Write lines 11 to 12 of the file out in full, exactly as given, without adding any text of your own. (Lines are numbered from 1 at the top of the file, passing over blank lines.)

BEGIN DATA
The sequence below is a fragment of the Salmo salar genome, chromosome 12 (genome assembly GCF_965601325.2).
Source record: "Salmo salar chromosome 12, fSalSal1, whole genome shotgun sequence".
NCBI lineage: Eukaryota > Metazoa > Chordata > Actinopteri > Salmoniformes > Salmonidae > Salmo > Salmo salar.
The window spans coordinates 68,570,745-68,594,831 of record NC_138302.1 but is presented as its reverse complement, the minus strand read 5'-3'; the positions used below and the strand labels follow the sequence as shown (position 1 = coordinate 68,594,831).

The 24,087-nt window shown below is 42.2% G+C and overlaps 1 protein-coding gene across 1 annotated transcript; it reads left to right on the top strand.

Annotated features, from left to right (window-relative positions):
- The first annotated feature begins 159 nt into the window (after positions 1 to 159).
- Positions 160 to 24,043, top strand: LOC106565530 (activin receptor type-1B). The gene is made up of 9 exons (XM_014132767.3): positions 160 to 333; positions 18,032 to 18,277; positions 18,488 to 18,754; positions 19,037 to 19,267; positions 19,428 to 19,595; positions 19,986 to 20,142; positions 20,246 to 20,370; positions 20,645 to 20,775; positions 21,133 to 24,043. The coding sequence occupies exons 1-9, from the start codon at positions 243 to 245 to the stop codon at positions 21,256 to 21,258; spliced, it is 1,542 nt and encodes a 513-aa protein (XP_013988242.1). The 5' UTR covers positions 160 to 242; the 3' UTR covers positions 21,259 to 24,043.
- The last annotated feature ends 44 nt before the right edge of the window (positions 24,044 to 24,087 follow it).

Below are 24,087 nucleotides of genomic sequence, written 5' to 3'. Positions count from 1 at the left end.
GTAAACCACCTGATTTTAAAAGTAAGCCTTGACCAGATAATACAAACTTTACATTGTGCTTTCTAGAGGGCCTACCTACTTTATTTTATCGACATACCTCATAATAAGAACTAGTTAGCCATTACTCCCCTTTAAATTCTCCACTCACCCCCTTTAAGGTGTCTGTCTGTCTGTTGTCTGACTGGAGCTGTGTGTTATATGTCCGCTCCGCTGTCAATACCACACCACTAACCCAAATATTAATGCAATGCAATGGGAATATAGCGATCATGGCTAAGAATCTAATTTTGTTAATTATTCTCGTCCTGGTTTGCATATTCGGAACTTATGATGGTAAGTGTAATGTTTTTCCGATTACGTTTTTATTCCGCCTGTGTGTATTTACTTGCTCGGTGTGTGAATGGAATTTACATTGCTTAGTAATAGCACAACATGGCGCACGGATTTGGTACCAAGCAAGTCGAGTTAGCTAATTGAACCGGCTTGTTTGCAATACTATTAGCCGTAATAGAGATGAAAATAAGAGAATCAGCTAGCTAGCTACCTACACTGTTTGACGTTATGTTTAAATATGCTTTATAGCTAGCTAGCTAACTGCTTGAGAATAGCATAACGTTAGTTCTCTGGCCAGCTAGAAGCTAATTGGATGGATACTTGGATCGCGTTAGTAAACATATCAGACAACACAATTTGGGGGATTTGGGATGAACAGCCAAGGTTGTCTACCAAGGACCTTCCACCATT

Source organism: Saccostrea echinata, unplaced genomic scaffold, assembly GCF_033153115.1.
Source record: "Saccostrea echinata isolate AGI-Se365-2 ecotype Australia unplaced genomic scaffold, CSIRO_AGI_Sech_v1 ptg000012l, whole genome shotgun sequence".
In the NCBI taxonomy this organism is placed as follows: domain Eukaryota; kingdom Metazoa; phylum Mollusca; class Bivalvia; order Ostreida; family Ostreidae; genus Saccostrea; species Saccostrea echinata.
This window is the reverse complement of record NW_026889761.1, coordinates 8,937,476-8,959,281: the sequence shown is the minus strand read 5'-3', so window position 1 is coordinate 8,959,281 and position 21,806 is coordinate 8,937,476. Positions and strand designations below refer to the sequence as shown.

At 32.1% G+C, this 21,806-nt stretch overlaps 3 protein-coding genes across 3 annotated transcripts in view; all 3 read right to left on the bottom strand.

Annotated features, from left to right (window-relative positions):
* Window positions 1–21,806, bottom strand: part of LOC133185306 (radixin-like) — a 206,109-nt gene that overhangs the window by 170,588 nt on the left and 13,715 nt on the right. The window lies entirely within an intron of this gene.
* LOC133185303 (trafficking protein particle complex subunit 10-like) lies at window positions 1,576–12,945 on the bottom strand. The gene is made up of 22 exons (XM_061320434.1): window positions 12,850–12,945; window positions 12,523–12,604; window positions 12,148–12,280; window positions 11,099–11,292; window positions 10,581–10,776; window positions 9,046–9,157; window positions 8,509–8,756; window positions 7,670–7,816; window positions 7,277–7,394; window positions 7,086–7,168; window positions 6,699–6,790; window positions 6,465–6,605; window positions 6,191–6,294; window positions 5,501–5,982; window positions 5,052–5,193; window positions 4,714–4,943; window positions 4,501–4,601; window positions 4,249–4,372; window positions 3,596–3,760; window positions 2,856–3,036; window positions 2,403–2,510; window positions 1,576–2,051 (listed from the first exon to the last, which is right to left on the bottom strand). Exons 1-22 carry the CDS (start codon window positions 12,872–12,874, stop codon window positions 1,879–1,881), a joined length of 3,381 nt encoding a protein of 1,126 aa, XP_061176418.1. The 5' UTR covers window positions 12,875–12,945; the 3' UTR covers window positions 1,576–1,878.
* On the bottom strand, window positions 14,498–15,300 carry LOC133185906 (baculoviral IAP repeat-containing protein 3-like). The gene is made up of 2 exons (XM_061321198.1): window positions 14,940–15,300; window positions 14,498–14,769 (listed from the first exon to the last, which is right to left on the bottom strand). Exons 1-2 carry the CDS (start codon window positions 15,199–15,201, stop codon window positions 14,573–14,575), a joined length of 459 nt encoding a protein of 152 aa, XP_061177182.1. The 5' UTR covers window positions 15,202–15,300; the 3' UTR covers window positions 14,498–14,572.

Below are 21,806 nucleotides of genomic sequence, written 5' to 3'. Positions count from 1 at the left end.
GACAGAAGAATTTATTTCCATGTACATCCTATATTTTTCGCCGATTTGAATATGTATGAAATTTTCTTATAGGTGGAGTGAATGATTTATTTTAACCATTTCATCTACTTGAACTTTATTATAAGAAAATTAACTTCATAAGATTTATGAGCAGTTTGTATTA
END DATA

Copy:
GTAAACCACCTGATTTTAAAAGTAAGCCTTGACCAGATAATACAAACTTTACATTGTGCTTTCTAGAGGGCCTACCTACTTTATTTTATCGACATACCTCATAATAAGAACTAGTTAGCCATTACTCCCCTTTAAATTCTCCACTCACCCCCTTTAAGGTGTCTGTCTGTCTGTTGTCTGACTGGAGCTGTGTGTTATATGTCCGCTCCGCTGTCAATACCACACCACTAACCCAAATATTAATGCAATGCAATGGGAATATAGCGATCATGGCTAAGAATCTAATTTTGTTAATTATTCTCGTCCTGGTTTGCATATTCGGAACTTATGATGGTAAGTGTAATGTTTTTCCGATTACGTTTTTATTCCGCCTGTGTGTATTTACTTGCTCGGTGTGTGAATGGAATTTACATTGCTTAGTAATAGCACAACATGGCGCACGGATTTGGTACCAAGCAAGTCGAGTTAGCTAATTGAACCGGCTTGTTTGCAATACTATTAGCCGTAATAGAGATGAAAATAAGAGAATCAGCTAGCTAGCTACCTACACTGTTTGACGTTATGTTTAAATATGCTTTATAGCTAGCTAGCTAACTGCTTGAGAATAGCATAACGTTAGTTCTCTGGCCAGCTAGAAGCTAATTGGATGGATACTTGGATCGCGTTAGTAAACATATCAGACAACACAATTTGGGGGATTTGGGATGAACAGCCAAGGTTGTCTACCAAGGACCTTCCACCATT

Source organism: Saccostrea echinata, unplaced genomic scaffold, assembly GCF_033153115.1.